Dry hopping is the process whereby hops are added uncooked or "dry" to the beer at different stages of fermentation. Many beer styles, such as pale ales or IPAs, are traditionally dry hopped to produce the authentic fresh hop flavor.

Many beginning brewers are fearful of contaminating their beer by adding the uncooked dry hops. While it is true that uncooked dry hops may harbor some bacteria, the practice of dry hopping virtually never contaminates a beer. Never. Therefore, don't worry, dry hop, and be happy.

By far, the best time to dry hop is after most or all fermentation had taken place. Once wort has fermented into beer, it has become a more biologically stable. For example, after fermentation is complete, beer is anaerobic, meaning there is no oxygen dissolved in the beer. Many beer spoilage organisms are aerobic, and in the absence of oxygen, these spoilage organisms remain permanently dormant. Second, the beer now contains alcohol, which further inhibits spoilage organisms. Finally, the process of yeast fermentation drops the beer's pH, making the environment inhospitably to the bad guys. Three strikes and you're out.


  1. When racking your beer into the secondary fermenter* (i.e., glass carboy), add the dry hops. For convenience and ease of use, we recommend using hop pellets instead of hop leaves or plugs. Of course, every brewer has his or her own hop-form preference, but we find hop pellets to be the easiest. Before beginning the siphon, simply cut open the package and dump in the hops. Now siphon in the beer. That's it!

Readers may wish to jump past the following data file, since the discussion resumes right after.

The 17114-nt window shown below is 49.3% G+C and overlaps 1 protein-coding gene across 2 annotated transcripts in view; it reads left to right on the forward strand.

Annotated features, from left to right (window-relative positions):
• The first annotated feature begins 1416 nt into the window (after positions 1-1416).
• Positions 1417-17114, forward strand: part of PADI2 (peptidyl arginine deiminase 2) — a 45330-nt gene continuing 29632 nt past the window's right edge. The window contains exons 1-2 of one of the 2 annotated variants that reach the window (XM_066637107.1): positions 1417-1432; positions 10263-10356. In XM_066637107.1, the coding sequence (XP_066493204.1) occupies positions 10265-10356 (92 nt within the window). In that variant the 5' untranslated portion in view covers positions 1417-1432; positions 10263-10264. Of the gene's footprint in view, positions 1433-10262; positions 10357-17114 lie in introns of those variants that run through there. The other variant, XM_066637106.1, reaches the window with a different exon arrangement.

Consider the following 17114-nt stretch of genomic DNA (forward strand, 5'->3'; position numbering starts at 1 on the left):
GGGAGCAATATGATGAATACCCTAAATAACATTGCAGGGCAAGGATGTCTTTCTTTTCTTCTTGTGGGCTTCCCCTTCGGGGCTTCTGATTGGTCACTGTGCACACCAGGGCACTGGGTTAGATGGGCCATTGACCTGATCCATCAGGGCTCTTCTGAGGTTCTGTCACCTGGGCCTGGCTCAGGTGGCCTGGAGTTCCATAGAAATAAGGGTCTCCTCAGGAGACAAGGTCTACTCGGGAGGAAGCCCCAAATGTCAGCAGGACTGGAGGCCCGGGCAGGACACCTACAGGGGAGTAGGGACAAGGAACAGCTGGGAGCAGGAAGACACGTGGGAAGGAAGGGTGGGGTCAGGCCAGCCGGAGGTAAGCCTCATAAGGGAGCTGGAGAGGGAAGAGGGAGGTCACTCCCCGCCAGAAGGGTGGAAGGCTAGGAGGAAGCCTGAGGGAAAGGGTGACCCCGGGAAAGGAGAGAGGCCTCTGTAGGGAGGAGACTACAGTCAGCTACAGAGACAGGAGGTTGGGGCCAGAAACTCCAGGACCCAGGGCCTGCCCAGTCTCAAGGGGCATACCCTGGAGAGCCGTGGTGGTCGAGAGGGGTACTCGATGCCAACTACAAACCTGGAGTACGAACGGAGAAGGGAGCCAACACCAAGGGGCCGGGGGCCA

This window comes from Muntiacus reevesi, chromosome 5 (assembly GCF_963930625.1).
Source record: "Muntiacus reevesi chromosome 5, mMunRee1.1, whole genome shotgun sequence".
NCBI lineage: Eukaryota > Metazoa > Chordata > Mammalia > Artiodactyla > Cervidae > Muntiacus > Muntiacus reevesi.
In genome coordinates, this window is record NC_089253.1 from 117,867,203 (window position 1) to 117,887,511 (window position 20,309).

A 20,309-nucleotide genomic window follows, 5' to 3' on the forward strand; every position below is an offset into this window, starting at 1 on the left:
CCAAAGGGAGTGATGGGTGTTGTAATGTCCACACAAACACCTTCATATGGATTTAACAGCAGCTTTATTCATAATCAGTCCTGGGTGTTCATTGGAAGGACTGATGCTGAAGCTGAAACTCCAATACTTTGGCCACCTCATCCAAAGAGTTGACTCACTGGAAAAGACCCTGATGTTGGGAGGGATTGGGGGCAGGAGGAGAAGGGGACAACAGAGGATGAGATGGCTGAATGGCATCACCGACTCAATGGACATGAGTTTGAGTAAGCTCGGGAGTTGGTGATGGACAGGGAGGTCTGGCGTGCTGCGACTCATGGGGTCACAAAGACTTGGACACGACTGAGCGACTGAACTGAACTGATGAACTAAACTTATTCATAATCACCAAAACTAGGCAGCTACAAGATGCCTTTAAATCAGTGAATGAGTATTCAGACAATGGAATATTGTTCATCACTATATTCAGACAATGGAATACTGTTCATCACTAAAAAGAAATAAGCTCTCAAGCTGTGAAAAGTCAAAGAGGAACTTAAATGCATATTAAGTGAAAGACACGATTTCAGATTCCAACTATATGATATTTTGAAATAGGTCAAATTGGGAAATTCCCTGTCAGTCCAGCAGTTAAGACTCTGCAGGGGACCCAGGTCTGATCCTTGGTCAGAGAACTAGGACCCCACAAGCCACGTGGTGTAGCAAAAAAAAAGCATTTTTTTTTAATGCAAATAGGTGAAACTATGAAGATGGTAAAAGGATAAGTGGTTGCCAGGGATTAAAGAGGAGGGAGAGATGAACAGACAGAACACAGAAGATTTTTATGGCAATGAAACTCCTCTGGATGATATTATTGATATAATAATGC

2. For optimal extraction of the hop flavors, let the dry hops rest in the secondary for two weeks. When you have first added the hops, the pellets will break down and float, and the green surface layer of hop sludge will resemble slimy, algae-covered swamp water. If this doesn't make you want to grab a beer, what will? Over the course of a few weeks, much of these beer-soaked hops will sink to the bottom, though some of the green gunk will continue to float.
  3. When racking the beer prior to bottling, try to leave behind as much of the hop matter as possible. While racking, the hops still floating will tend to whisk off to the fermenter's sides and stick to the glass. If you should vacuum up some hops, don't worry. Most of the solid matter will drop to the bottom of your bottling bucket instead of flowing through your spigot into your bottles. In the unusual event that some hops should get into your bottles, who cares? The scant hop matter will sink to the bottle's bottom with the yeast. When you decant the beer into your glass, you'll leave behind the yeast and hops. Voila! If a miniscule hop particle should wind up in your friend's glass and he grimaces, just claim it's a blob of mold, and send him off to drink some lousy, flavorless American factory beer. No, scratch that - friends don't let friends drink flavorless American factory beers. When faced with this unpleasant situation, drink wine, spirits, cough syrup, Sterno, floor wax, or if desperation mounts, then float a shot of vodka into carbonated water with a dash of yellow food coloring - but remember - just don't, for the love of all that's good and pure, reach for the factory beer! An entire nation of beleaguered livers and deprived taste buds will thank you!

* For brewers who don't have a secondary glass carboy or who are lazy or who simply relish in cheating the system, then dry hop right in the primary. After five or so days when most of the fermentation is complete, open your fermenter, dump in the dry hops and close up the fermenter again. Then let the beer sit for the requisite two weeks and then proceed to bottling.